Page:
Statistical analysis of data was conducted with repeated-measures ANOVA to determine differences across the study periods. Student’s t-test was used when analyzing grouped samples and paired t-test for paired samples. Data are reported as mean ± SD. Data with p values
Seventeen neonates were randomized in the prospective trial to receive carnitine supplementation. One neonate died within 14 days of study enrollment and was not included in the data analysis (per protocol). Therefore, 16 neonates are included in this post hoc assessment of carnitine bioavailability. Patient characteristics are reported in Table I.
Plasma total carnitine concentrations are represented in Figure 1. Carnitine concentrations were below reference range at baseline (23.8 ± 13.6) and were significantly increased from baseline to all other study points (107.9 ± 49.2, week 1; 99.7 ± 28.2, week 2; 86.6 ± 33.7, week 4; 86.4 ± 24.9, week 6; 83.1 ± 30.6, week 8). Concentrations exceeded the reference range and were not different from week 1 through the last study period. Percent of total calories from the enterai route increased across the study and was >50% during study weeks 2 and 4 and >80% by study weeks 6 and 8. Statistically significant differences (p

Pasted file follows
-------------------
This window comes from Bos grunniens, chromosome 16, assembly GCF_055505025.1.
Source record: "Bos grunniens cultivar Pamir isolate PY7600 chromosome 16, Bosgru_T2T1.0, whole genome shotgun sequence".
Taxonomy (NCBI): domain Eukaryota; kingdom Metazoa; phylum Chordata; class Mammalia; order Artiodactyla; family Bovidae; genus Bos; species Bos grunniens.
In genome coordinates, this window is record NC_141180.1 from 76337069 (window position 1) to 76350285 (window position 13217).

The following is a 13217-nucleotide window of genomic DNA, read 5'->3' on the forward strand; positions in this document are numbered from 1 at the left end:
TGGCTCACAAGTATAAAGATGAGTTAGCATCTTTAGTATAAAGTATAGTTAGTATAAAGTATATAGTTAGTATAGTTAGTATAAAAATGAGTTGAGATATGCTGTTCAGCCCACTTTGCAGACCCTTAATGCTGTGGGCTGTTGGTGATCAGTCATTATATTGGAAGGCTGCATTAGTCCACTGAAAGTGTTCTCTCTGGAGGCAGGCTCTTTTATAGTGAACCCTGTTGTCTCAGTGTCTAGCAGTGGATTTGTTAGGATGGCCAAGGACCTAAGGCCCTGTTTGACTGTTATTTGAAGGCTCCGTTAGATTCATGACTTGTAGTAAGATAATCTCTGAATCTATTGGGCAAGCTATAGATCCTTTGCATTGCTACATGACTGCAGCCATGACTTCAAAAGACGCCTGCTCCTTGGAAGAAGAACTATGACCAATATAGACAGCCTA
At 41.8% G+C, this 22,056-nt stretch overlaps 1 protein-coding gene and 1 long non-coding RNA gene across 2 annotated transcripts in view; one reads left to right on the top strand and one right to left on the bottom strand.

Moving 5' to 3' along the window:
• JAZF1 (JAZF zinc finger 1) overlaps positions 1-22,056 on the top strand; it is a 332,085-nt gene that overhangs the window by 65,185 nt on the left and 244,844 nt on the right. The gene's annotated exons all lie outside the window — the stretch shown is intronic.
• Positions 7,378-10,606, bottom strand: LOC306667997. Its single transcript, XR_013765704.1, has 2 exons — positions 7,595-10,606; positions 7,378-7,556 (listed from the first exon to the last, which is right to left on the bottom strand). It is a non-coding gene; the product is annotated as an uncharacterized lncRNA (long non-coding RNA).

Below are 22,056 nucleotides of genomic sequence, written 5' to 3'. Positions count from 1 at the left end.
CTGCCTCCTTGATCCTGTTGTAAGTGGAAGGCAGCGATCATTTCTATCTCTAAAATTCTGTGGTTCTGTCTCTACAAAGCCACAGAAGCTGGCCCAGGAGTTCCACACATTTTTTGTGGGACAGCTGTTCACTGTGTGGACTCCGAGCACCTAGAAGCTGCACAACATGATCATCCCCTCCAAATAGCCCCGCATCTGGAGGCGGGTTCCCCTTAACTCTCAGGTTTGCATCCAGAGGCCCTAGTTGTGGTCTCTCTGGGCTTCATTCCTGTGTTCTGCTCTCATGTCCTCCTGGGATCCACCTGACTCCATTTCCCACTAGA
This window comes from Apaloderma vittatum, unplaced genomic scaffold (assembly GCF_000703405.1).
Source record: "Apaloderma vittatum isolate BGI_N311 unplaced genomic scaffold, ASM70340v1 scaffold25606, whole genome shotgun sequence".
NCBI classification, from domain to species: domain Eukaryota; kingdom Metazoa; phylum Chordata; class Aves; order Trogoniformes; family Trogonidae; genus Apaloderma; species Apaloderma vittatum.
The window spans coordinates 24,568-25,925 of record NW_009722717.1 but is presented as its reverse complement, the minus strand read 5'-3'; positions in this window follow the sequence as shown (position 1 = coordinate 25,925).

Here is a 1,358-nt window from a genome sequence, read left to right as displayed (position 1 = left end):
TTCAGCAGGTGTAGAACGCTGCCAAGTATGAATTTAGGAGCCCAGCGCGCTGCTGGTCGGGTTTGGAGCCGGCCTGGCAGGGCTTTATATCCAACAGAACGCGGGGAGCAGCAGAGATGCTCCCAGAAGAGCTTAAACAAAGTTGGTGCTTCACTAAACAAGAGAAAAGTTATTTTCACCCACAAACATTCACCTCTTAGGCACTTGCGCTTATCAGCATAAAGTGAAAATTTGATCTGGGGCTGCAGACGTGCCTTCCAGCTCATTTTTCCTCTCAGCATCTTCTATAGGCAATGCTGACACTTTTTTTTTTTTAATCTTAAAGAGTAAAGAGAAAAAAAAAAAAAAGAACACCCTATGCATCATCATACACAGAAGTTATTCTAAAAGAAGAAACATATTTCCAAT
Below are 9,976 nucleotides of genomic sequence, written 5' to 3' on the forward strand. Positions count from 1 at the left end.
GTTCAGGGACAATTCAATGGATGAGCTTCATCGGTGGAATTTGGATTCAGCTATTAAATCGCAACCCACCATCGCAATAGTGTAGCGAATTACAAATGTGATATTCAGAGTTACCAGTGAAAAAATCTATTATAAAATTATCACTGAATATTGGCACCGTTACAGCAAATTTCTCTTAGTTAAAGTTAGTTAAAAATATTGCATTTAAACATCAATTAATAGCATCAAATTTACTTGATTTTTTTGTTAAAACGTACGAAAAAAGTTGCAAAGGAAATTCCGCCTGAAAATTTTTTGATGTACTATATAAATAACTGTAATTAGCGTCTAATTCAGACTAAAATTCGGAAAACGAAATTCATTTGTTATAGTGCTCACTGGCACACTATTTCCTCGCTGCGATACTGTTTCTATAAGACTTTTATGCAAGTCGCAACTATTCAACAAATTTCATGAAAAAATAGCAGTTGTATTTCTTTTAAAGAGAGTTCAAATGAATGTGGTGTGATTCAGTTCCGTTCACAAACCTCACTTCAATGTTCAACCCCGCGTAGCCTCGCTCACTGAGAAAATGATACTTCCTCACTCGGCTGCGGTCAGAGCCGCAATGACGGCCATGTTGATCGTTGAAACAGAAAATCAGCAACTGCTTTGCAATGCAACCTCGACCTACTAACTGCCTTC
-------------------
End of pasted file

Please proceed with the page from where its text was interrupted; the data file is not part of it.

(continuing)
Table II presents carnitine intakes and plasma total carnitine concentrations for those neonates who were receiving 100% parenteral carnitine supplementation at week 1 (n = 6) and 100% enterai carnitine supplementation at week 8 (n = 8). Although concentrations decreased when neonates transitioned from parenteral to enterai supplementation, they were not significantly different (p = . 19) and were maintained well above the reference range. There was also no difference in carnitine concentration (p = .25) when analyzing paired data for 5 of these neonates who were receiving 100% parenteral carnitine at week 1 and 100% enterai carnitine at week 8. Estimates of relative bioavailability in the grouped and paired neonates were approximately 80%.